In 1969, a former coffin show room located at 3614 Jackson Highway in Sheffield, Albama was converted into the Muscle Shoals Sound Studio.
Huge names in music like the Rolling Stones, Cher, Bob Seger, Lynrd Skynrd and many more recorded songs and albums within its' walls.
Only a decade later, in 1979, the studio would close.
Following a documentary titled Muscle Schoals in 2013, interest was peaked in restoring the forgotten building.
There has been an explosion in growth of the craft beer market over the past 10 years. Today, there are more than 5,300 breweries in operation in the U.S., up from just 2,000 in 2011.
That means breweries have grown 21% annually since 2011!
However, after 8 years of double digit market growth, in 2016, the craft beer volume fell to just 6% year of year growth.
What does this mean for the craft brewery market? Is it time to panic or is this just a sign of the industry growing up? Have we reached a saturation point?
We sat down with Mike Raspatello, founder of October, a beer magazine and website, to discuss where he thinks the craft brew industry is going.
This and much more in today's episode of Small Business War Stories.
We often underestimate the impact that a small business can have on their community while in reality, small businesses are the main driver of job creation in the United States.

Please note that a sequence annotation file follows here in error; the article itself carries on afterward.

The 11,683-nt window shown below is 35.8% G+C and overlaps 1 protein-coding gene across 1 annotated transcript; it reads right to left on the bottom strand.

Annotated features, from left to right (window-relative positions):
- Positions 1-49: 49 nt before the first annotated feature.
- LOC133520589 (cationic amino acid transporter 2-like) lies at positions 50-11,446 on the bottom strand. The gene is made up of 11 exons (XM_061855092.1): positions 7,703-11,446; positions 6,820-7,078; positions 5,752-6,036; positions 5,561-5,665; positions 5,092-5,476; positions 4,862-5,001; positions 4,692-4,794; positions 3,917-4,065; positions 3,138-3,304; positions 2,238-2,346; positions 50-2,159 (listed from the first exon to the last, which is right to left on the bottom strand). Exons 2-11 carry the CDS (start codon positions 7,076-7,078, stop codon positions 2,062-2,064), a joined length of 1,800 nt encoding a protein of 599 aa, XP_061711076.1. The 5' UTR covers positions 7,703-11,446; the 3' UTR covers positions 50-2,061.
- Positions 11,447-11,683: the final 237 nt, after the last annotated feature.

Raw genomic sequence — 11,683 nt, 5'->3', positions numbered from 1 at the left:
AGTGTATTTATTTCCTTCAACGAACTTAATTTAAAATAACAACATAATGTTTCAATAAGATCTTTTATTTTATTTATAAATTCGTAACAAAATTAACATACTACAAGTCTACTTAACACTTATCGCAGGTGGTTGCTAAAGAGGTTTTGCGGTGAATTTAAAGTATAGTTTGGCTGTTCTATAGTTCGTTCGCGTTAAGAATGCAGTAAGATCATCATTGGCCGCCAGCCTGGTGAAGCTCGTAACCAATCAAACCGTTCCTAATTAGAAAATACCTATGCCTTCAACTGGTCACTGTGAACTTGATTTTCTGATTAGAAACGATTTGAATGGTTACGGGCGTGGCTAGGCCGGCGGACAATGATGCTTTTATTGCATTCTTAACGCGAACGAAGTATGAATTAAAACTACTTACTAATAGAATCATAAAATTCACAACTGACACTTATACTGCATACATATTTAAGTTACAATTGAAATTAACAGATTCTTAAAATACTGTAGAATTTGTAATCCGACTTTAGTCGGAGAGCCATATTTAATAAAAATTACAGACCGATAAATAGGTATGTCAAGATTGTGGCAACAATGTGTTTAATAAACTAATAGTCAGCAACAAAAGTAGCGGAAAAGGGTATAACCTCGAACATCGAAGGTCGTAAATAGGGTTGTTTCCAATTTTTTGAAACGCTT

One small business has less impact than a major corporation, but as a whole, small businesses create more jobs, create a positive atmosphere within their communities, and create local role models for kids to look up to.
One coffee shop in Clarksdale, Mississippi is a perfect example of such a business.
Cali Noland and Ben Lewis of Meraki Roasting Company have combined their passions for education, community and business to use their local coffee shop to help teach kids necessary job skills.
With a poverty rate of 40% in Clarksdale, this program is filling an extremely important need for this community. These kids are learning necessary soft skills like time management, that will ultimately help them secure and keep a job in the future.
We get into this program and much more in the latest episode of Small Business War Stories.
Great business people are able to adapt, think on their feet, speak and captivate an audience, and collaborate and communicate with a variety of people in a variety of situations.
These also happen to be the exact types of skills you learn in improv.
Improv training is fantastic business training. The skills necessary to stand on stage and improvise any topic thrown at you, is an extremely transferable skill to business.
Jonas Koffler of the improv and training group Four Day Weekend, has been helping businesses learn these skills for the past 20 years. What started as a limited six week run at a local theatre, has grown into a 20 year successful business where the group has now worked the who's who of Fortune 500 companies, toured with the USO, and performed for two different U.S. presidents.
We were lucky to sit down with Jonas Koffler, and get his story, company background and advice as part of Small Business War Stories.